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How Ann Dealt with Julie (or How to Stop Being a Doormat)
By: Beth McHugh 2007
Remember Ann? She got dumped by Julie just days before Julie had agreed to accompany Ann to the doctors. Ann had given her six weeks notice of the impending appointment yet Julie phoned to cancel three days before the Big Day.
And it was a big day for Ann, as she suffered from clinical anxiety plus she was about to do something that would cause anxiety in itself, that is, visit her therapist. As we read in Still Talking but Not Walking, Ann successfully made it to her session. But Ann has taken an even bigger step. She has told Julie just what she thought of her careless actions.
This is marvelous progress for Ann. As she suffers from a chronic anxiety illness that is made worse by stress, she tries her best to minimize stress in her life. That often includes not telling others when they have hurt or upset her for fear that they will get angry and fail to support her in her battle against her illness.
These same feelings exist for any person suffering from a chronic illness, both physical or mental, where outside support is required for the person to either get better or get through their daily routine. Ann was very careful not to show her anger or pain to others who let her down or hurt her, because she feared abandonment.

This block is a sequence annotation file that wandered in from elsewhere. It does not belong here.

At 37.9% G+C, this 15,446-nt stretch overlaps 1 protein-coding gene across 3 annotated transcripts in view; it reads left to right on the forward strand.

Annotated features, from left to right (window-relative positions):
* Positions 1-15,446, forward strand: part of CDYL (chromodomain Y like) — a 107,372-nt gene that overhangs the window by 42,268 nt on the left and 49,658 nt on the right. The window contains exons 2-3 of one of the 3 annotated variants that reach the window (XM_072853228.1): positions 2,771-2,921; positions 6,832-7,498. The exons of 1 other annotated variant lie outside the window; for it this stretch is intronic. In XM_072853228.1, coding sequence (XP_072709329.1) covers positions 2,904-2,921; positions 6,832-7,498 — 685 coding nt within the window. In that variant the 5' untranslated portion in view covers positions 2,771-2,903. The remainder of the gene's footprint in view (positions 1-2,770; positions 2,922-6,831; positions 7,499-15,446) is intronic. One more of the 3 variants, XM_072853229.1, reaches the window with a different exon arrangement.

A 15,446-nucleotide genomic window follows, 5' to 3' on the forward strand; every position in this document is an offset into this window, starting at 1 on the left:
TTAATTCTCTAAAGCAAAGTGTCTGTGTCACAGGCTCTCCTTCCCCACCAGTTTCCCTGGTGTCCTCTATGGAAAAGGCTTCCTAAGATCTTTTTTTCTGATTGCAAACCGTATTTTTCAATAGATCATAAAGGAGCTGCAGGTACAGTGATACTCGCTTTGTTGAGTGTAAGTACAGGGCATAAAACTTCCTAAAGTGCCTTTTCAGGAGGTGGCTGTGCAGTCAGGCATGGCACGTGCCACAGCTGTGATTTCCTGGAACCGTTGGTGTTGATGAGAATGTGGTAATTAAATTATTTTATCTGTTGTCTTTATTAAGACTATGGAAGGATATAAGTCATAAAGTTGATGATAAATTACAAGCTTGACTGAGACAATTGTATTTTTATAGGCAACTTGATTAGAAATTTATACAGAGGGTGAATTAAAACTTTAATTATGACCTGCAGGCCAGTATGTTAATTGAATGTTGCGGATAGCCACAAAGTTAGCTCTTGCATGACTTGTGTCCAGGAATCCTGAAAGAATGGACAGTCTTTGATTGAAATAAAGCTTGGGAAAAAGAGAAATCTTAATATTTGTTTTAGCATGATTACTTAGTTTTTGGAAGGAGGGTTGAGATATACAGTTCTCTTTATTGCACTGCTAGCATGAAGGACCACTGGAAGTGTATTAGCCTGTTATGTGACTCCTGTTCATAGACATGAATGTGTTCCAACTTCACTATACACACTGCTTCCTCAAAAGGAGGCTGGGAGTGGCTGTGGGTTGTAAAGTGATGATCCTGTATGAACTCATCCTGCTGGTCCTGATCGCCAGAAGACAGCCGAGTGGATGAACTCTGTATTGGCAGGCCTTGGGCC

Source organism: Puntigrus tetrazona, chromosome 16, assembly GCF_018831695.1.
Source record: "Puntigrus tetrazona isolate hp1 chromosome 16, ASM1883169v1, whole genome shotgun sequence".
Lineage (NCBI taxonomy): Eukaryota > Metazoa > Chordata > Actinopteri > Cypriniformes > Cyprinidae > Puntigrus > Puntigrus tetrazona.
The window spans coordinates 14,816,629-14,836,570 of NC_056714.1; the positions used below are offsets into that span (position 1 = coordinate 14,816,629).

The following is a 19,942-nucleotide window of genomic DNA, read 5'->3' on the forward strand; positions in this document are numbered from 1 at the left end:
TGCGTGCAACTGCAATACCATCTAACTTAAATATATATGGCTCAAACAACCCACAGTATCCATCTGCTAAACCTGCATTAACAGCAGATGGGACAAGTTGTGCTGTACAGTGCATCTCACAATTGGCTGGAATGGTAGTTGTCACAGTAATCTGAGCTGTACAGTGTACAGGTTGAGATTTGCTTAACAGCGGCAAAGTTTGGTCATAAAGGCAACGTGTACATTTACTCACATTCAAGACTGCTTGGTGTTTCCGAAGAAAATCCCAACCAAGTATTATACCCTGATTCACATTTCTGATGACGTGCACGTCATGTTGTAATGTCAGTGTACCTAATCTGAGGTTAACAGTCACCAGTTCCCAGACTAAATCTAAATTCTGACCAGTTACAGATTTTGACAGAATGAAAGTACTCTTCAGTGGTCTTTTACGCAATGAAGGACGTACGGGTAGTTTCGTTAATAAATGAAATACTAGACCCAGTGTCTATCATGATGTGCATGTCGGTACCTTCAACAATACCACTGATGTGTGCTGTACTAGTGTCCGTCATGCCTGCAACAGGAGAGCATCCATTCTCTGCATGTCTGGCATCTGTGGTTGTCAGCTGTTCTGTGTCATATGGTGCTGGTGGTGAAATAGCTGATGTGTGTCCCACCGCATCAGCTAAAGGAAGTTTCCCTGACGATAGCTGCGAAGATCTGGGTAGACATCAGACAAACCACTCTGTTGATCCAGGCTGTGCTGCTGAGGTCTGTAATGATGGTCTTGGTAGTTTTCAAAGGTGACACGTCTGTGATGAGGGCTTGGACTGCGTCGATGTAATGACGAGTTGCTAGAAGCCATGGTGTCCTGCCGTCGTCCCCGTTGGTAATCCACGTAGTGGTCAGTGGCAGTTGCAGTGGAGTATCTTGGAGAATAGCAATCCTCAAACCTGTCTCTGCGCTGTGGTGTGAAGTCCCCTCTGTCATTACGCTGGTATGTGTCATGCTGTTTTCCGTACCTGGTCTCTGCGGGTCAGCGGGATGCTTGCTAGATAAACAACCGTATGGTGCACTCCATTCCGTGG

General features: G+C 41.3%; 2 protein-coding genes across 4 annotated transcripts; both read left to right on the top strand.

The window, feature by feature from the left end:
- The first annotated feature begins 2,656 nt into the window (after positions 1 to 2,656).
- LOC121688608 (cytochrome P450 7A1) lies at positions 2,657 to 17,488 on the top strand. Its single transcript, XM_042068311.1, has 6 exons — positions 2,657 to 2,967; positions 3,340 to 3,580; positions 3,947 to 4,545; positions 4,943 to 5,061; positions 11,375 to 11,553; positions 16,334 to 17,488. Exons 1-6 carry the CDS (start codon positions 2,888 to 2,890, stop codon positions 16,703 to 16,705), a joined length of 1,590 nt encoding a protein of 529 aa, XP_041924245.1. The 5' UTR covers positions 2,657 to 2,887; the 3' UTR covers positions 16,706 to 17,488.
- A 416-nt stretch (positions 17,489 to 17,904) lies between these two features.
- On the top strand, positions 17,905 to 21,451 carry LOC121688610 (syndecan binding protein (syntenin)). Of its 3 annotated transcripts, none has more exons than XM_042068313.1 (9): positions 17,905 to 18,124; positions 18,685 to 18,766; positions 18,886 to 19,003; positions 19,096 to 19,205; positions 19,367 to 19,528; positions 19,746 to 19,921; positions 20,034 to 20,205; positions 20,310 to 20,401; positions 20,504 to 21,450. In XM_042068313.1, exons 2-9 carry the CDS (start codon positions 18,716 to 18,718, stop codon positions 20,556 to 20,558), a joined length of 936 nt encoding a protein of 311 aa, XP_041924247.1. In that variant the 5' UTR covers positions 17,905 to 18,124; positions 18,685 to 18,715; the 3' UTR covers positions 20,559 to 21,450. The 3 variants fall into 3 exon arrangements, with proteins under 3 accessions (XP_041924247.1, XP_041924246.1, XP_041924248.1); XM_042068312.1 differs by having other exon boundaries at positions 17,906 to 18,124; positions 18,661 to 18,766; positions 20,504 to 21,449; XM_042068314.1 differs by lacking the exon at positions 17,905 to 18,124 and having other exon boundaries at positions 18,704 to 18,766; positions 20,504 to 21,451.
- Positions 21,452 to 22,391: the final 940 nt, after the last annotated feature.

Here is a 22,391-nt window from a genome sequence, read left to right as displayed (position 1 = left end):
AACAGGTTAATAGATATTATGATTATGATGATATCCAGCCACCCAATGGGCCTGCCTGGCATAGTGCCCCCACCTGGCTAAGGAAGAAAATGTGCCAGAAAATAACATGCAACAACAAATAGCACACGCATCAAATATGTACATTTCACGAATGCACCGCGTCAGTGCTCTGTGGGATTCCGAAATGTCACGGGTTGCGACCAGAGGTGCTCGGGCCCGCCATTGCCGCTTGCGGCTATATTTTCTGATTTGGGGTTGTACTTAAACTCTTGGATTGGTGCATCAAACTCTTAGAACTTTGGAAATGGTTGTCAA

However, this experience with Julie made something click inside Ann’s head. She decided she had had enough of being let down by others or acting as a doormat in an effort to retain their “love.”
So Ann did a very brave thing for someone in her position. She phoned Julie and told her very calmly and clearly that she was disappointed and angry about the manner in which she had been treated. She told her that she had caused her pain. She stated that she personally would not treat a friend that way, nor would she do that to a person for whom she was a support. Then she proceeded to tell Julie that as she didn’t consider her to have acted as either a friend or a support, she really didn’t know what to do with her!
Julie then tried to defend her actions by stating that “Sometimes others aren’t always aware of the full situation.” Ann recognized this for what it was: an excuse. So she calmly said to Julie: “Well, perhaps you should have been honest with me right from the start if there really were other reasons.” There was silence at the end of the phone.
I am so pleased with Ann. I believe that this will be a turning point in her recovery and her life. To be assertive yet not aggressive, to speak her mind, to tell this woman that she hurt her badly and caused her distress, to be open and honest and then to tell her that the “friendship” was not a friendship at all, has been so healing for Ann.
Ann is feeling much stronger. She still suffers from an anxiety disorder, she still has anxiety. But she feels better about herself. She has begun a much-belated journey to claim her self back. To stop being a doormat to the whims of others. To stand up for herself. Well done, Ann!
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